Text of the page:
What to look for when buying a safety Gate
Opens easily: Most hardware-mounted gates swing open, but some pressure-mounted gates don’t (usually the basic models). You may think that hopping over the gate isn’t such a hassle, but wait until your hands are full and you’re in a hurry. Weary parents don’t need another obstacle to trip over.
Slats no more than 2 3/8 inches apart: If the gate has vertical slats, the Juvenile Products Manufacturers Association (JPMA) recommends that they be no more than 2 3/8 inches apart. A child’s head could get trapped in a larger gap, leading to strangulation.
Safety standards: If the baby gate you’re considering doesn’t have an American Society for Testing and Materials/JPMA certification on the packaging, keep shopping. Only models with this seal are guaranteed to meet voluntary safety standards. Don’t rely on the manufacturer’s name alone. A company may certify some but not all of its products.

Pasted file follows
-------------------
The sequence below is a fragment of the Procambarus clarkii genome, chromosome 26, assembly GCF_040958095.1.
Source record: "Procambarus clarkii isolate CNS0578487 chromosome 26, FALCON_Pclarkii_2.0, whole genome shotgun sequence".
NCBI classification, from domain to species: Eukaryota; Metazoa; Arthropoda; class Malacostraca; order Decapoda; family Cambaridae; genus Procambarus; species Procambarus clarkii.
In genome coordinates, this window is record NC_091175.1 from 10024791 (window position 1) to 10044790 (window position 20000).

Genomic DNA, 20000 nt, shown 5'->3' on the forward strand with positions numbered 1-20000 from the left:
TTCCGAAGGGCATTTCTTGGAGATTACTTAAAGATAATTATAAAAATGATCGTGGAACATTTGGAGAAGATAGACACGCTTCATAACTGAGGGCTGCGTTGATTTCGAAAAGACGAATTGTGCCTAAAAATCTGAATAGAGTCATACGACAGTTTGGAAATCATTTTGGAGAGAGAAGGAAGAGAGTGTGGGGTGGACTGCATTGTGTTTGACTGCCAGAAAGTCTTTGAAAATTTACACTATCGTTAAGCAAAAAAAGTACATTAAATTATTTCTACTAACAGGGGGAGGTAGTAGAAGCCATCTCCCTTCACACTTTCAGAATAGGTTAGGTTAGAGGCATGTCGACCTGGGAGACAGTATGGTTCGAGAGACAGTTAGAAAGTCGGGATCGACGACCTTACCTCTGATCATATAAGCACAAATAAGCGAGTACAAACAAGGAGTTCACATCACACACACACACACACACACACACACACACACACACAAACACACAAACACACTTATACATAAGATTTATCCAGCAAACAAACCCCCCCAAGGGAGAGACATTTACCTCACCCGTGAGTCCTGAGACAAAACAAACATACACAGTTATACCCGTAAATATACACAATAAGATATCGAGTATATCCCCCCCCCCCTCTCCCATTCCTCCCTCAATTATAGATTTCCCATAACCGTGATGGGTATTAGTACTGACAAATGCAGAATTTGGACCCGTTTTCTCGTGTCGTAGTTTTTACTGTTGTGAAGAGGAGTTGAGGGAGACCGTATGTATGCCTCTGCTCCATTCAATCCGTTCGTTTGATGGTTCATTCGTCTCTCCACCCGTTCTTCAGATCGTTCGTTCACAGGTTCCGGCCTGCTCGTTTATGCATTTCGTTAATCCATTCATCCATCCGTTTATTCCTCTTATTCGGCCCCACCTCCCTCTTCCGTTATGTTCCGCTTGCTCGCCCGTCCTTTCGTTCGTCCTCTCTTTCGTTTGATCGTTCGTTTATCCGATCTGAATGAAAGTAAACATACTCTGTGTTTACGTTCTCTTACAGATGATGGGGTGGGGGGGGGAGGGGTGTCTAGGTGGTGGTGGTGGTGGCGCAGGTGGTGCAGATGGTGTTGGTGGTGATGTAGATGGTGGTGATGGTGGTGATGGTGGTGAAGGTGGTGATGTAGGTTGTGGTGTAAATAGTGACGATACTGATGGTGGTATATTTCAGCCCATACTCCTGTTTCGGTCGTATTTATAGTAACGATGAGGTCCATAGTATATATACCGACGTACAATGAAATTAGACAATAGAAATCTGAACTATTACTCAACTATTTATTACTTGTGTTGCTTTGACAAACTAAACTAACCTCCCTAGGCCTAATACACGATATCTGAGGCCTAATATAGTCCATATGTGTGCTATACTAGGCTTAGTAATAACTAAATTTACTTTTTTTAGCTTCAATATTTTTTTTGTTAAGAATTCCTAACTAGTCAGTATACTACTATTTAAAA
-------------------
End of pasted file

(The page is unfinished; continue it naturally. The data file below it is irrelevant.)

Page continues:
Fit: Most gates will block an average doorway. If you have a larger area to protect, make sure you get a gate that stretches farther or has interlocking sections to encircle a bigger hazard.
Important safety notes
Don’t use older, accordion-style gates that open to form large diamond-shaped gaps. A child’s head can get stuck in these spaces, creating a potentially deadly situation. The earlier designs were pulled off the market in 1985, but they sometimes turn up in secondhand stores and garage sales. More recent models have smaller gaps – no more than 1 1/2 inches across – that meet current safety standards.